The other casualty of 1983 was Rockland Elementary. St. Johns Lane also had very low enrollment but given its central location and the building being in better shape, it was Rockland that closed. The entire Rockland District was absorbed by St. Johns Lane. Pretty quickly it became apparent that this was a mistake as St. Johns Lane became very crowded within a few short years which would have not been so dramatic if Rockland was still open. In fact there was talk of reopening Rockland until Waverly opened in 1990 providing relief for St, Johns Lane. Waverly wasn't enough and in 1997 the Community of Rockalnd got a new School to call is own; Holliefield Station (pictured below.)
 Holliefield Station's District is almost identical to that of the old Rockland Elementary although it contains a population about 3 times the size. There isn't a single School in Ellicott City in danger of closing now as these once low enrollment areas have had massive population growth between now and the time Rockland closed.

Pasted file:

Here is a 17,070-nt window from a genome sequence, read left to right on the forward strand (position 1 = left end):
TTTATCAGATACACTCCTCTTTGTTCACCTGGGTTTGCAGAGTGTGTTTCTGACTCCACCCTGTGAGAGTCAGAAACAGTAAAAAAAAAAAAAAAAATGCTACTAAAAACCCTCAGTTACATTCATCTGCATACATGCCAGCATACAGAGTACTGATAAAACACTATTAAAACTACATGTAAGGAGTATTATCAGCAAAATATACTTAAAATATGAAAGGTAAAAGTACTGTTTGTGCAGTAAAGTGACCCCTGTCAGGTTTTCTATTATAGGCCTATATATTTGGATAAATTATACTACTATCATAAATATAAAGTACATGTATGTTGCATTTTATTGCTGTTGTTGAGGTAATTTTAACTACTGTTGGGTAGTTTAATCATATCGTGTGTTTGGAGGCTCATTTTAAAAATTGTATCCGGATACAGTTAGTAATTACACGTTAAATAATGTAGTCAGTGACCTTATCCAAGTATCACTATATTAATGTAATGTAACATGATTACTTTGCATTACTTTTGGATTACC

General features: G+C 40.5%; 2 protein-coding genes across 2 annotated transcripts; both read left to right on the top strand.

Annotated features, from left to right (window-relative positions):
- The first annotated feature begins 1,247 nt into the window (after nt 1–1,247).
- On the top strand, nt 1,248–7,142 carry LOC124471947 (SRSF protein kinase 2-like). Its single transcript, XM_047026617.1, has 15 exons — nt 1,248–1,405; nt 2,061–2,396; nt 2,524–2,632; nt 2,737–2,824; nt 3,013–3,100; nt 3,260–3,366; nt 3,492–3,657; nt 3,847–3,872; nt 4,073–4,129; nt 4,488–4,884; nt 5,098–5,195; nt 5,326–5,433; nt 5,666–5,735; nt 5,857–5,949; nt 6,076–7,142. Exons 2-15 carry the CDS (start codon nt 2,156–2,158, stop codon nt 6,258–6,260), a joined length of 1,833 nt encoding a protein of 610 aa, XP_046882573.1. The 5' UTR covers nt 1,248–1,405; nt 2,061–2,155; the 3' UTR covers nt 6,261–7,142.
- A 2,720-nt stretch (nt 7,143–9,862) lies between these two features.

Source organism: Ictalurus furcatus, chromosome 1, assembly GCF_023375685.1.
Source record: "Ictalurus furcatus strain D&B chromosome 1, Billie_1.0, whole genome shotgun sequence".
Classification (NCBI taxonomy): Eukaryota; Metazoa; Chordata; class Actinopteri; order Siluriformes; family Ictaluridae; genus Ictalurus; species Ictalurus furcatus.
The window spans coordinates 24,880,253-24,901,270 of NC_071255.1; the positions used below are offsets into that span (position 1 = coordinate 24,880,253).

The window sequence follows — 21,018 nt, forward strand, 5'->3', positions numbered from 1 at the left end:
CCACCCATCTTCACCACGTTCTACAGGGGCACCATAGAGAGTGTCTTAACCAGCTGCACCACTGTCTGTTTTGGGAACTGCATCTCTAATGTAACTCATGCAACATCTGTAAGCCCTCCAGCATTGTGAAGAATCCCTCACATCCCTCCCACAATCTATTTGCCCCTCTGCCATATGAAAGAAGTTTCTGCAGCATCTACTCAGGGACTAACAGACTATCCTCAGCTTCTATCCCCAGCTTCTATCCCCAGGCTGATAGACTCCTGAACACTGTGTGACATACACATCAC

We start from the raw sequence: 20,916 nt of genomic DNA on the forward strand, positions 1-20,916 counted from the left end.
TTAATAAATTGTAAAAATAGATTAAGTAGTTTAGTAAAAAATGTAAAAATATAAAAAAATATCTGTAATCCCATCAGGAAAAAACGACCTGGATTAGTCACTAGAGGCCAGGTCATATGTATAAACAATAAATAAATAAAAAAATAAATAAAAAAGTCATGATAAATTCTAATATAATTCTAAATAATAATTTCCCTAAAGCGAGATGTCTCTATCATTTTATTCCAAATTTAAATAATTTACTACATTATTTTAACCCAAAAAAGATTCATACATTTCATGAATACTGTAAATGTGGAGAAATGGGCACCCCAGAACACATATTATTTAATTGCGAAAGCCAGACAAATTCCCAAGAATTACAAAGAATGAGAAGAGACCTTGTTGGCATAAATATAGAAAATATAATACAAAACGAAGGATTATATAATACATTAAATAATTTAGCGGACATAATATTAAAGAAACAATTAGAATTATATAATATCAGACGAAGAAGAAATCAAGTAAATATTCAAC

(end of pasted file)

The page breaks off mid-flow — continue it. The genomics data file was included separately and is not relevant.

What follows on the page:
Not surprisingly with two Elementary Schools having closed in 1983 there was talk of closing a Middle School in 1984. On the chopping block were Wilde Lake Middle, Dunloggin, Ellicott City Middle, Patapsco, and Waterloo Middle. Waterloo Middle was one of the oldest Schools in question and had had a fire. Waterloo Middle was not well funded having not had any real real renovations since its opening in 1955. The fire should have made that those renovations a reality but the School Board had a reason not to do so and as a result the fire damaged section was sealed off and portables were used. There was talk of building a new Middle School as a replacement on land the School Board owned on Mayfeild Avenue but projections didn't have the need for it until 1995. Waterloo Middle closed in 1984 and was absorbed by Ellicott City Middle which was grossly underpopulated. Ellicott City Middle had a better location than Waterloo Middle and wasn't damaged by a fire.